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Alex Rodriguez

Bronx Tales: A-Rod digging himself deeper

Let’s get straight to it. From NYtimes.com:
 

Former employees of a now-shuttered South Florida anti-aging clinic and others who had ties to it have told Major League Baseball that the Yankees’Alex Rodriguez arranged to purchase documents from the clinic to keep them out of the hands of baseball officials, according to two people briefed on the matter.

 
Vin. My man. Thoughts?
 

  1. This is so predictable and pathetic. In fact, I predicted the unnamed player referenced in espn.com’s original article this morning was A-Rod in an email titled “A-Rod is a piece of trash”. Not that that makes me Nostradamus.
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(Not So Instant) Trade Analysis: Kevin Youkilis to the New York Yankees

New York Yankees get: 3B/1B Kevin Youkilis

Kevin Youkilis gets: 1 year, $12 million

Seemingly, former Red Sox come to the Yankees in droves (Derek Lowe and Johnny Damon most recently), while no one ever seems to go the other way north. Hmm. Must be something in the water. Or the air. Or the city. Or the fans. Whatever. I don’t have a vendetta or anything.

Kevin Youkilis agreed to a one year, $12 million dollar contract with the New York Yankees to be the team’s part-time third and first baseman, as well as occasional DH. The Yanks proclaimed throughout the offseason that whoever they’d sign would have to play a majority of innings manning third, as a 37 year-old A-Rod has proven that he’s not up to the stress of the hot corner day to day.

Well that was before a left hip surgery that will leave Rodriguez sidelined until at least May, if not the All-Star break in July. By that time, the former three-time AL MVP will be close to 38 years old and entering into his third consecutive season in which he only missed at least a fourth of the year’s games. In that sense, the need for an established third baseman became even more important, seeing as the most healthy hips A-Rod will be getting close to this year are Torrie Wilson’s. Damn.

Youkilis’ bat comes to the Yankees as a welcome relief from the free-swinging, narrowly minded home run team that notoriously self-destructed during the ALCS last year in a disgraceful sweep to the Detroit Tigers. The Yankees hit a combined .157 in that series with 36 strikeouts to only 22 hits and 3 home runs for a New York squad that set a franchise record for most jakks in a regular season. The Bombers looked more like Punters for four feeble games which really personified what the Yankees degraded to at the end of the season–a power hitting team that relied on the long ball for runs, rather than manufacture them and wear out opposing starters. In the end, against the very best in the American League, Detroit and very nearly Baltimore were able to expose the Yankees’ weakness by placing balls on the corners and getting a very strikeout-prone team to chase for nine games straight. For a line-up that were supposed to be comprised of experienced veterans, the Yankees looked like impatient minor leaguers in their first playoff series.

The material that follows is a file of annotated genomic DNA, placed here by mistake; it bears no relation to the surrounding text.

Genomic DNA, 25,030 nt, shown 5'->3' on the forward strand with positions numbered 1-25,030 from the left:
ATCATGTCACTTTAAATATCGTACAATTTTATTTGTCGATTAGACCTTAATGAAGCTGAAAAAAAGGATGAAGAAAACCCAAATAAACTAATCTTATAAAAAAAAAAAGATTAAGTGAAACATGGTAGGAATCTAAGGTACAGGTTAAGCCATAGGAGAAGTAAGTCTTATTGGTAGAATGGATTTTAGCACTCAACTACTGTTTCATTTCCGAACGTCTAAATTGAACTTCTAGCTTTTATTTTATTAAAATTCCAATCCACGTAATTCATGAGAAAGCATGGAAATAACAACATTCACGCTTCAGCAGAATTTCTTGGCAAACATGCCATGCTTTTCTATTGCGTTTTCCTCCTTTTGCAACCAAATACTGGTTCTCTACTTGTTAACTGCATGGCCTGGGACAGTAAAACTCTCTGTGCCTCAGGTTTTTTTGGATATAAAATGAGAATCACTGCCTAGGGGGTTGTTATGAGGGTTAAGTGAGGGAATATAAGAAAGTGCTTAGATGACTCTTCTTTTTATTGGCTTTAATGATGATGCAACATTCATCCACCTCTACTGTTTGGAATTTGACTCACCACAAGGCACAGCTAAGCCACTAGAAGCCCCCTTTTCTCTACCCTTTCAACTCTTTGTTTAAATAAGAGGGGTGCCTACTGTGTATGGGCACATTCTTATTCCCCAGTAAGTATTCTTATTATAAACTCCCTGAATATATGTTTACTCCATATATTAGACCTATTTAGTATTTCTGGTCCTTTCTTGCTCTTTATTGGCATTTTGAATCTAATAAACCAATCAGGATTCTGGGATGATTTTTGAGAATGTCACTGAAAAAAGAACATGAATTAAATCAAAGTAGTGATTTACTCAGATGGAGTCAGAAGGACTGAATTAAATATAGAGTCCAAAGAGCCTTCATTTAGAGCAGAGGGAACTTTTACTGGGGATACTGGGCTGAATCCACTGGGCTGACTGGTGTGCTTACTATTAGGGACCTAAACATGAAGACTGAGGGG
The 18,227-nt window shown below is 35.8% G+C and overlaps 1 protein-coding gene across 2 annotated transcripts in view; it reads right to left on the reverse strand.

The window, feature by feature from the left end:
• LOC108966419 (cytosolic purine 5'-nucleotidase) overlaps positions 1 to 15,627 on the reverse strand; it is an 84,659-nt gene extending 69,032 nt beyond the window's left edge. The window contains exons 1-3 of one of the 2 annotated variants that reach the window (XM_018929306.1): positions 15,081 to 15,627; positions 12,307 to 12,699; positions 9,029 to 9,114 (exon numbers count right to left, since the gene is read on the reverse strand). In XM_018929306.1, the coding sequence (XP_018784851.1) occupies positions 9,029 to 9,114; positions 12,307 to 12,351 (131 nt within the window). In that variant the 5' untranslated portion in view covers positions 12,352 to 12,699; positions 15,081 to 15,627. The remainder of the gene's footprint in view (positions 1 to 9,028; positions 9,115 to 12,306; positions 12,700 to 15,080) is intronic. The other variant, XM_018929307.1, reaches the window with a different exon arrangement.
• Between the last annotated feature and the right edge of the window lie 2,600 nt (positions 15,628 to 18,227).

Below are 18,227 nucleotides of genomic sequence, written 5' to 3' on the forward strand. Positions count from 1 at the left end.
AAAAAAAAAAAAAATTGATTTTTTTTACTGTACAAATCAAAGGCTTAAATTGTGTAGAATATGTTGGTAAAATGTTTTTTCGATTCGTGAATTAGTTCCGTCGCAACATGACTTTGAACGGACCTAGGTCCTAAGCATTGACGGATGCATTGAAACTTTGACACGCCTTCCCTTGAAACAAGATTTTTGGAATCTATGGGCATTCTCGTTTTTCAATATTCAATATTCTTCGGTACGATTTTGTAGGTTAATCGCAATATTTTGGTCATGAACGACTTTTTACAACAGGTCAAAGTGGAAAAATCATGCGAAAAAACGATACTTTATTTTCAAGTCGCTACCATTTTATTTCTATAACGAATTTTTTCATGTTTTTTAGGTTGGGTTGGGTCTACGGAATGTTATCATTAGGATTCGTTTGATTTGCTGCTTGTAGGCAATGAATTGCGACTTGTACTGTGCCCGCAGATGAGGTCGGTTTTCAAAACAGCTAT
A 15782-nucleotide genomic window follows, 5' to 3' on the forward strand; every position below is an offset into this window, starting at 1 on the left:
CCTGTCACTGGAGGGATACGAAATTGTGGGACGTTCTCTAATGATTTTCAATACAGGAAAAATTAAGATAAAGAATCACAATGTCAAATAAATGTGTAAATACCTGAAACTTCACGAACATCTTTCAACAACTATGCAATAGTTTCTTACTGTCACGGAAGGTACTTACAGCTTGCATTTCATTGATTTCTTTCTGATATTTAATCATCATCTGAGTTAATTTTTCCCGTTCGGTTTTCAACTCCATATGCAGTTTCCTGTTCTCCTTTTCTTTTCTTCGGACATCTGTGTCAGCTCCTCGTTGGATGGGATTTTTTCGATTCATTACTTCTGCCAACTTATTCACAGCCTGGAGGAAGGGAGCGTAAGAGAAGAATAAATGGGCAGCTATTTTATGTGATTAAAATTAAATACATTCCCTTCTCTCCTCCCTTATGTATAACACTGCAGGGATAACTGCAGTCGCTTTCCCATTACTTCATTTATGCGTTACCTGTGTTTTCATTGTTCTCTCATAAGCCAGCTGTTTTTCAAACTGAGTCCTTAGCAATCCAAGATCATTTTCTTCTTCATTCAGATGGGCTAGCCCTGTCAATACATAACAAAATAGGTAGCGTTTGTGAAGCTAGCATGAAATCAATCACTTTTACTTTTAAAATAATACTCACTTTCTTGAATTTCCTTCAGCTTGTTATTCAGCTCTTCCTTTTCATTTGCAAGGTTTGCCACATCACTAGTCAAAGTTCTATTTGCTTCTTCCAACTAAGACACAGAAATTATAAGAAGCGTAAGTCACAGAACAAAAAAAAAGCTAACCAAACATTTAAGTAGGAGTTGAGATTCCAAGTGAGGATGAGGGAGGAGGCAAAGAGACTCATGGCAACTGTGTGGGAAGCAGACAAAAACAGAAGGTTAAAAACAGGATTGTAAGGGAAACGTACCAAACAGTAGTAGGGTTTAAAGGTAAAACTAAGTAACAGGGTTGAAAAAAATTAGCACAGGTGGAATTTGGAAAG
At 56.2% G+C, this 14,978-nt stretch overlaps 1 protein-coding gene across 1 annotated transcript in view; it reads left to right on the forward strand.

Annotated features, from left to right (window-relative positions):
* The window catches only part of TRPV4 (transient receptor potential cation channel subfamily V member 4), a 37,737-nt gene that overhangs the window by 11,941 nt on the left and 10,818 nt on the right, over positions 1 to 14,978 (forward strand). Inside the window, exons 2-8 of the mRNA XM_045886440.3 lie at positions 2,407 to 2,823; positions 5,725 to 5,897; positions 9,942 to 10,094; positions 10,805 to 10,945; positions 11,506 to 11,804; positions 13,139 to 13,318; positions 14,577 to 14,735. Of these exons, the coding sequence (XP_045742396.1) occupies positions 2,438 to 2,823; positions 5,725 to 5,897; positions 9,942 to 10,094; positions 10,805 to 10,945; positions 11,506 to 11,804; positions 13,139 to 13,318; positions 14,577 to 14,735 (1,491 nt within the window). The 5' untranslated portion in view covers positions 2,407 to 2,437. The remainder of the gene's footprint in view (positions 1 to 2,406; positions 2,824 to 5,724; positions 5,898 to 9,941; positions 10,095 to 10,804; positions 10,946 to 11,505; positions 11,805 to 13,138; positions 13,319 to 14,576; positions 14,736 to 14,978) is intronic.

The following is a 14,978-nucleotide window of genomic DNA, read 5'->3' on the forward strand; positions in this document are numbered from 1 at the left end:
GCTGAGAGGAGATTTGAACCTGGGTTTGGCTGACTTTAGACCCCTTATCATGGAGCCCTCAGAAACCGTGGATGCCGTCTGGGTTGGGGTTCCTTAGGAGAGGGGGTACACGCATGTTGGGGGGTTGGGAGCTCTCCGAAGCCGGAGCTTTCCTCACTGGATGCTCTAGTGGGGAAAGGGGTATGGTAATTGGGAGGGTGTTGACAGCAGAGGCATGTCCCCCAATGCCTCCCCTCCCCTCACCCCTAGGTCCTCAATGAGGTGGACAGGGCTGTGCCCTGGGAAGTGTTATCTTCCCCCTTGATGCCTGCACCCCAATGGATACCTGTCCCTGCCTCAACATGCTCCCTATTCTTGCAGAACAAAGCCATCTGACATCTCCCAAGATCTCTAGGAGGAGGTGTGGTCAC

And if there’s a couple things that Kevin Youkilis is, it’s being a patient hitter that’s able to stroke the double and get on base. Even at the very end of his prime at age 34, Youk saw the third most pitches per plate appearance this year in all of baseball, behind the resurgent Adam Dunn and the surprising (MAMBINO favorite) A.J. Ellis. The former Red Sox’s on-base percentage slipped on the whole (.336), but was very solid after his trade to the White Sox at .346. In only 122 games and in a down year, Youkilis had 36 extra-base hits, including 15 doubles and 19 home runs. He’s the antithesis of what Curtis Granderson, Nick Swisher and of course Alex Rodriguez showed last October.

At the point in their careers, Youkilis might be in just as bad physical shape as A-Rod, but he might be a better alternative. As pointed out from our resident Yanks fantatic El Miz, here are the 2011-2012 averages for Youk and Rodriguez:

Games: Rodriguez 111, Youkilis 121
Hits: Rodriguez 115, Youkilis 107
Doubles:
Rodriguez 19, Youkilis 24
Homers:
Rodriguez 17, Youkilis 18
RBI:
Rodriguez 60, Youkilis 70
OBP:
Rodriguez .358, Youkilis .355
Slugging:
Rodriguez .401, Youkilis .434
WAR:
Rodriguez 2.9, Youkilis 2.5

The Yankees won’t miss R
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Alex Rodriguez to the Dodgers – Would It Work?

Well, would it?

Let’s hit the books here and lay out the facts:

5 years, $114 million: That’s what’s left on Rodriguez’s massive deal. It’s the remaining 5 years on a 7 year, $275 million dollar deal, the largest in North American professional sports history by over $20 million dollars.

$30 million: The amount in performance bonuses A-Rod could acquire if he hits certain home run milestones, from 660 (passing Willie Mays) to 763 (passing Barry Bonds). All in all, his contract could amount to a staggering $300 million.